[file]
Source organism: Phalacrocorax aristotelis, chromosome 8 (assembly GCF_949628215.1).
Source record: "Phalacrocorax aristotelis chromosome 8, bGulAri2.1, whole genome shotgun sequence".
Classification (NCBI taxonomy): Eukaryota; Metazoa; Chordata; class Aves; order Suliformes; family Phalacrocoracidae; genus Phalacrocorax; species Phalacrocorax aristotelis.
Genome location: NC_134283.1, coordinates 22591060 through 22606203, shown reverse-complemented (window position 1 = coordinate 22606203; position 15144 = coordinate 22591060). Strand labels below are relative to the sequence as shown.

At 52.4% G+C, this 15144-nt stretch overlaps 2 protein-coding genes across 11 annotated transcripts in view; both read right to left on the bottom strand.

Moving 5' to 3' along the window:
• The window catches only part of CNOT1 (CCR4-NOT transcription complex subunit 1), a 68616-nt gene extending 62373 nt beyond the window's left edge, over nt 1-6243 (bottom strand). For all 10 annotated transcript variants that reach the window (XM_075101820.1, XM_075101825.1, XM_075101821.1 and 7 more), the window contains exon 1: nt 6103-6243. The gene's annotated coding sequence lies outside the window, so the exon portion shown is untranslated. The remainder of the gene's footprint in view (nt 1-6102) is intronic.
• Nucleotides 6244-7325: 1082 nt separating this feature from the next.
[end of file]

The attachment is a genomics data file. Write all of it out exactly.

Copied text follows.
Source organism: Phalacrocorax aristotelis, chromosome 8 (assembly GCF_949628215.1).
Source record: "Phalacrocorax aristotelis chromosome 8, bGulAri2.1, whole genome shotgun sequence".
Classification (NCBI taxonomy): Eukaryota; Metazoa; Chordata; class Aves; order Suliformes; family Phalacrocoracidae; genus Phalacrocorax; species Phalacrocorax aristotelis.
Genome location: NC_134283.1, coordinates 22591060 through 22606203, shown reverse-complemented (window position 1 = coordinate 22606203; position 15144 = coordinate 22591060). Strand labels below are relative to the sequence as shown.

At 52.4% G+C, this 15144-nt stretch overlaps 2 protein-coding genes across 11 annotated transcripts in view; both read right to left on the bottom strand.

Moving 5' to 3' along the window:
• The window catches only part of CNOT1 (CCR4-NOT transcription complex subunit 1), a 68616-nt gene extending 62373 nt beyond the window's left edge, over nt 1-6243 (bottom strand). For all 10 annotated transcript variants that reach the window (XM_075101820.1, XM_075101825.1, XM_075101821.1 and 7 more), the window contains exon 1: nt 6103-6243. The gene's annotated coding sequence lies outside the window, so the exon portion shown is untranslated. The remainder of the gene's footprint in view (nt 1-6102) is intronic.
• Nucleotides 6244-7325: 1082 nt separating this feature from the next.